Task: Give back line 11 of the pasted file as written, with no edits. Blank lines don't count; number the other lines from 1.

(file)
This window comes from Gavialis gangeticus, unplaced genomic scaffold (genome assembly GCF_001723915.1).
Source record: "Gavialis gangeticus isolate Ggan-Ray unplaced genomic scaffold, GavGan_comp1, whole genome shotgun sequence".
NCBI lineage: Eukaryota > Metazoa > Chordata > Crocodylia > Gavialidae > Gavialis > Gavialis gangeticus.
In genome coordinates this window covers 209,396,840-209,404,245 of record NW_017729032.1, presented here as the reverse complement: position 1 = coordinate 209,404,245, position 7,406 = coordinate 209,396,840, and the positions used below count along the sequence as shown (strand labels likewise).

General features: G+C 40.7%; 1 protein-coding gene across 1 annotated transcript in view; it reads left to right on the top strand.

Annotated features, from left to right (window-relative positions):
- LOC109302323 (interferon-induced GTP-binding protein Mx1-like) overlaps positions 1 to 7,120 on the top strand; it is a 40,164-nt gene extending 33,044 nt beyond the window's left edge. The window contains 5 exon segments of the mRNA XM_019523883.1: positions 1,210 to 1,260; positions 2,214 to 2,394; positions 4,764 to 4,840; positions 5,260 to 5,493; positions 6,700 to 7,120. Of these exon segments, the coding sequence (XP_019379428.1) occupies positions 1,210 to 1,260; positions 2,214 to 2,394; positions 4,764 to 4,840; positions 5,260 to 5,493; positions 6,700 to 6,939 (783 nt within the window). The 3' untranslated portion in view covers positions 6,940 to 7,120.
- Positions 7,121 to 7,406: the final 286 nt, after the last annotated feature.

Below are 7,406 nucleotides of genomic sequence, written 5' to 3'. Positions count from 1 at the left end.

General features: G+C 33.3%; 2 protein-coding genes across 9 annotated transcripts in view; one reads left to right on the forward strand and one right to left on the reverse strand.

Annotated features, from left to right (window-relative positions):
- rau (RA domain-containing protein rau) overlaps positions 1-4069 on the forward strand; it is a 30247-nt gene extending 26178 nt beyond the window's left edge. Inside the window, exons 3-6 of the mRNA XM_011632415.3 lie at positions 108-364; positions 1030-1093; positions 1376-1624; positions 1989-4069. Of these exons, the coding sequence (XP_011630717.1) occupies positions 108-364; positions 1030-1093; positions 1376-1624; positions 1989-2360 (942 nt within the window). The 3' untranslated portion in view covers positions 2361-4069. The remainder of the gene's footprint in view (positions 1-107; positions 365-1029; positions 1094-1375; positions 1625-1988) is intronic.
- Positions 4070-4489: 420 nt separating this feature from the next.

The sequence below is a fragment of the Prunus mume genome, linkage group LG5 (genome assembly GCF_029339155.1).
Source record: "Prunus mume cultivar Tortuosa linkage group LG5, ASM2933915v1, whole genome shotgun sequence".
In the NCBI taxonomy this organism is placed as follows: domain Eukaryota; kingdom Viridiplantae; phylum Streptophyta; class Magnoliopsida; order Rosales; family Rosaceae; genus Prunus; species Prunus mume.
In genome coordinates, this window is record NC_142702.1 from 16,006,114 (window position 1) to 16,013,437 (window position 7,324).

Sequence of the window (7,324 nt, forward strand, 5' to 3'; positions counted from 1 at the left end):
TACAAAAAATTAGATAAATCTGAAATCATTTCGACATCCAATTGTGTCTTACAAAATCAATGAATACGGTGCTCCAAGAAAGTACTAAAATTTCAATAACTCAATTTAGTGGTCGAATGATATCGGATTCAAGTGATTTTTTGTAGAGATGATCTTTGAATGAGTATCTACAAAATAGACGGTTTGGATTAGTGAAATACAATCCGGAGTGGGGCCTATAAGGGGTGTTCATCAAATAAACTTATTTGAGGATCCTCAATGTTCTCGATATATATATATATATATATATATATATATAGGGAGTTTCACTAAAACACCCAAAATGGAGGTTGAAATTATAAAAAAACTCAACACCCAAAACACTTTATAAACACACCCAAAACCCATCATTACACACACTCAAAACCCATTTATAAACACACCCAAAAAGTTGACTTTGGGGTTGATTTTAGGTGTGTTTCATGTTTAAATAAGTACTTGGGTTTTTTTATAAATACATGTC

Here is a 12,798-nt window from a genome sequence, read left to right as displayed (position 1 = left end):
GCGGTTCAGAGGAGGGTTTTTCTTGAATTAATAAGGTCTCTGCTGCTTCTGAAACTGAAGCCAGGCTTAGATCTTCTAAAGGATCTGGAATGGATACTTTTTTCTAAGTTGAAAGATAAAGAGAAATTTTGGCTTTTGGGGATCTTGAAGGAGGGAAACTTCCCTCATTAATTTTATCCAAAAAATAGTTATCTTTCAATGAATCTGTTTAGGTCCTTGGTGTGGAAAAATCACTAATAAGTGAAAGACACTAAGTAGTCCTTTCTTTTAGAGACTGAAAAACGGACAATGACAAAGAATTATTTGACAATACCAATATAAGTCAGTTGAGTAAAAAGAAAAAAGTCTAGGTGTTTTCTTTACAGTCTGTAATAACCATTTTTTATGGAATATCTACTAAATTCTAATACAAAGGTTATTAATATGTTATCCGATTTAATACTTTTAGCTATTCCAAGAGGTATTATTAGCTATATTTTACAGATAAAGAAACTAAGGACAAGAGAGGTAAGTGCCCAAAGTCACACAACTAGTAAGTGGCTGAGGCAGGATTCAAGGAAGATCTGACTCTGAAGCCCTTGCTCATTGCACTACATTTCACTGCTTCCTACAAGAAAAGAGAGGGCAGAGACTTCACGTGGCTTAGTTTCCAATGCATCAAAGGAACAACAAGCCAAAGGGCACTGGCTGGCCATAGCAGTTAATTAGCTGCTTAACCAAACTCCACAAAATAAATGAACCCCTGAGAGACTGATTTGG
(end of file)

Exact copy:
Annotated features, from left to right (window-relative positions):